Chinese tech: Rep. Ruben GallegoRuben GallegoHouse panel votes to limit Trump's Germany withdrawal The Hill's Morning Report - Presented by Facebook - As virus concerns grow, can it get worse for Trump? Latino man's death in Tucson fuels debate over police brutality on Hispanics MORE (D-Ariz.) has two amendment targeting Chinese telecommunications companies ZTE and Huawei. One prevents funding from being used to enter into a contract with the companies. The other prevents funding from being used to reduce any penalties assessed to the companies.

OBSTACLES TO TRUMP'S SPACE FORCE: President Trump's proposal this week for a "Space Force" is already facing obstacles in Congress and at the Pentagon -- two places where he'll need broad support to get his initiative off the ground.

Trump surprised lawmakers and military officials on Monday when he directed the Defense Department to create a Space Force as its sixth military service branch. On Capitol Hill, the president faces the difficult task of garnering congressional backing for his plan, with several key lawmakers voicing skepticism over the idea.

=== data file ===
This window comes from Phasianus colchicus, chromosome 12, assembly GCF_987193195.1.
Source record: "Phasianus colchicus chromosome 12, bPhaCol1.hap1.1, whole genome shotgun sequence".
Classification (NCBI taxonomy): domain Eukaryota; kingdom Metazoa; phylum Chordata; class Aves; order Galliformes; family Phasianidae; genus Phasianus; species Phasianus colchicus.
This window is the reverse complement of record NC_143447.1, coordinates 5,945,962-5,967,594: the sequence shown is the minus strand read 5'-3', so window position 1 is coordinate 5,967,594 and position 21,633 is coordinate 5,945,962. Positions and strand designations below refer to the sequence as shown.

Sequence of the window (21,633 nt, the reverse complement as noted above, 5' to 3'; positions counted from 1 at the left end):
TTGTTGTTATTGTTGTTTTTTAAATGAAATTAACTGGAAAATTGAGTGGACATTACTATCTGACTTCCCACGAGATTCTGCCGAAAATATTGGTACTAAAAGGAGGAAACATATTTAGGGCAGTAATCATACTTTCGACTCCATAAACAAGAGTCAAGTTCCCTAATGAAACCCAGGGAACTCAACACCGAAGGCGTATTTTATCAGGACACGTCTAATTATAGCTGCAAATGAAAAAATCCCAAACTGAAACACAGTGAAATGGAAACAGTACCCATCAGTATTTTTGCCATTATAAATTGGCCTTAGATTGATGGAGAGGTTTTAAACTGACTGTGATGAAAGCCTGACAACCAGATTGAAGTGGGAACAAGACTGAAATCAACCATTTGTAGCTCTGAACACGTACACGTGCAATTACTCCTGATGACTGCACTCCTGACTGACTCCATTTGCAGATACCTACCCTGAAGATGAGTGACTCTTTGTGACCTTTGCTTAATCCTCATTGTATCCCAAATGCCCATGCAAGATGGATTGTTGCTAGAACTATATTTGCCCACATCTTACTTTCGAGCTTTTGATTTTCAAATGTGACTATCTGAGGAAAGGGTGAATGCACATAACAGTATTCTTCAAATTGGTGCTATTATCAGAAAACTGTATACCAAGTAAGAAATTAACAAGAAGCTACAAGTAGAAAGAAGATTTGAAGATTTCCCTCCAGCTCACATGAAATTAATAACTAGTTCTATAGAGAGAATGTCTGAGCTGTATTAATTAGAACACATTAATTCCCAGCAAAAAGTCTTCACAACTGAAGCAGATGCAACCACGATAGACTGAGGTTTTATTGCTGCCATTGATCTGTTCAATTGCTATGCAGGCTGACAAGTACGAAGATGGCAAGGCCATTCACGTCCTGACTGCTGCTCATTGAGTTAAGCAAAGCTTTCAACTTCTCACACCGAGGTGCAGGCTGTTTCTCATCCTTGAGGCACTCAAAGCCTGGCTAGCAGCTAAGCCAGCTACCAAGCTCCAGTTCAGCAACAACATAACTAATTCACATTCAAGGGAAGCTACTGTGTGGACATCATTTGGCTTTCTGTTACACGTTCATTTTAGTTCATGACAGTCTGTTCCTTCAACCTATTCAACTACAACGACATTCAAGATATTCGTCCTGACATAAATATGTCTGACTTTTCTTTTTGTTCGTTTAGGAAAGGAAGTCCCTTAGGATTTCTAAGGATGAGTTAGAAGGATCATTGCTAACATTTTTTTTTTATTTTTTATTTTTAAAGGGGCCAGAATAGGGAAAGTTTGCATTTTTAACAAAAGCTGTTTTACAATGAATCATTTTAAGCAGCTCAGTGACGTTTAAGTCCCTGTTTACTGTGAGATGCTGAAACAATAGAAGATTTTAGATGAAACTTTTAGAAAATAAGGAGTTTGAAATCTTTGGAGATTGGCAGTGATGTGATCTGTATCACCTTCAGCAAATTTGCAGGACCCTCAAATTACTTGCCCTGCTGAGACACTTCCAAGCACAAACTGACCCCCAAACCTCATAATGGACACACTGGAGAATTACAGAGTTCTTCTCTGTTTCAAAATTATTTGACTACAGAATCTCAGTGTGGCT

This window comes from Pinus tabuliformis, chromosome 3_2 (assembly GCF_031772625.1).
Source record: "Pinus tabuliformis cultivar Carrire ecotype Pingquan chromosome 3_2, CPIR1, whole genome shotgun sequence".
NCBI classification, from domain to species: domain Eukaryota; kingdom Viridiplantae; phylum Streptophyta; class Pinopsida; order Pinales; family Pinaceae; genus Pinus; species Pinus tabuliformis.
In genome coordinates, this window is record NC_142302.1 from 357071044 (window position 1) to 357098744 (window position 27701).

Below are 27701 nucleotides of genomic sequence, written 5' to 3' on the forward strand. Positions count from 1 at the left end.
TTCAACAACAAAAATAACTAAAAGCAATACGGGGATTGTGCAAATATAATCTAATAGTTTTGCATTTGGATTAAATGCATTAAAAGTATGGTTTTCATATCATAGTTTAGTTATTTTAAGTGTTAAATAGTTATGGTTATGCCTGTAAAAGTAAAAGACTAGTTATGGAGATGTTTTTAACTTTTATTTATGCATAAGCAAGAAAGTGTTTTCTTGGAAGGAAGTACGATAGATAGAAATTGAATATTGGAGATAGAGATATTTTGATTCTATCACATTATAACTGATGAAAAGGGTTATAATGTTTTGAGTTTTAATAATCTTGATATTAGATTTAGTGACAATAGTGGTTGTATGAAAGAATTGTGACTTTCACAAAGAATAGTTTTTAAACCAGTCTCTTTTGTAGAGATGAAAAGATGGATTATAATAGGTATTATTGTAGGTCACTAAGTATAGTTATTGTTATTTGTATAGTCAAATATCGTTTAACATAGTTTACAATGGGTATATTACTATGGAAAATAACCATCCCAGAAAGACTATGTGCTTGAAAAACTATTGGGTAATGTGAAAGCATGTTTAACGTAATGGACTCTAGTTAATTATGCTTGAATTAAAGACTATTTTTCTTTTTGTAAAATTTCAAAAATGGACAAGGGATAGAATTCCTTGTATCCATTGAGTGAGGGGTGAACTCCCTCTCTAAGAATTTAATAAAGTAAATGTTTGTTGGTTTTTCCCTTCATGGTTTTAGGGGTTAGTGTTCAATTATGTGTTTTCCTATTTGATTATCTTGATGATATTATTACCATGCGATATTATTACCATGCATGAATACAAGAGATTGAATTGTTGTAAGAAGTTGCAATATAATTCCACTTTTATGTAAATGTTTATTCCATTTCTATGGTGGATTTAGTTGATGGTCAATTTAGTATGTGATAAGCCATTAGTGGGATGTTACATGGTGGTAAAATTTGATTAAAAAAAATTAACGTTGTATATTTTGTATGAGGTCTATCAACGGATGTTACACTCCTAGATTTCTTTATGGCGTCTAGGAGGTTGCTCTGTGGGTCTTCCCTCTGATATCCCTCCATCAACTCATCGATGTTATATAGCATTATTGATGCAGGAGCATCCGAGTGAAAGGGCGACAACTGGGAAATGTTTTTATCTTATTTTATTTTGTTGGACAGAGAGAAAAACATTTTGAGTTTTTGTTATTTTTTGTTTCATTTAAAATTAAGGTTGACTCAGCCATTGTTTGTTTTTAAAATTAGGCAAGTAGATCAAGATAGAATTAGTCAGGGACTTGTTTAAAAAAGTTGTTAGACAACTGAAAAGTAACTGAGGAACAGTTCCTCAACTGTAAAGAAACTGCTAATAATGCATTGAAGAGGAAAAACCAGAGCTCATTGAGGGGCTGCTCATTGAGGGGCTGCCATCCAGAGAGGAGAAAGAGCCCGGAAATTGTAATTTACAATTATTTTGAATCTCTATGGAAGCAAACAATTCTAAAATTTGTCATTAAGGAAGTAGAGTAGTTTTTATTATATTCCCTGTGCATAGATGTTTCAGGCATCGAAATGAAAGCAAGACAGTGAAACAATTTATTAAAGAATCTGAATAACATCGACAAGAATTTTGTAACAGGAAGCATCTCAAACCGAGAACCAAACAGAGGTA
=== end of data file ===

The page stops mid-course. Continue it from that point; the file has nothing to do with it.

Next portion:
The opposition in Congress: Sen. Bill NelsonClarence (Bill) William NelsonNASA names DC headquarters after agency's first Black female engineer Mary W. Jackson NASA, SpaceX and the private-public partnership that caused the flight of the Crew Dragon Lobbying world MORE (D-Fla.), who led last year's effort to kill a House proposal to establish a space corps within the Air Force, is leading the charge again this year to attempt to extinguish the idea.

"I think it's somebody wanting to have something new that they can talk about," Nelson, a member of the Senate Armed Services Committee, said of Trump's plan.

Nelson said that the new branch "would cost so much money, it would be so duplicative." He added that Air Force officials also don't want the move, but "they are now muzzled" by the administration from speaking out against it.

Senior member of the Armed Services panel, Sen. James InhofeJames (Jim) Mountain InhofeRepublicans fear backlash over Trump's threatened veto on Confederate names Senate rejects Paul proposal on withdrawing troops from Afghanistan Liberal veterans group urges Biden to name Duckworth VP MORE (R-Okla.), meanwhile, told The Hill he's reluctant to back a separate Space Force.

"That's a serious subject. It's one that I would have a hard time supporting," Inhofe said. "All of our branches have the space element and it's working. If it ain't broke, don't fix it."

He added that he's "not sure how serious" Trump was when he made the announcement.

Time issues: The commander in chief will need help from lawmakers, who must decide whether to amend Title 10 of the United States Code to allow for the creation of a new military service.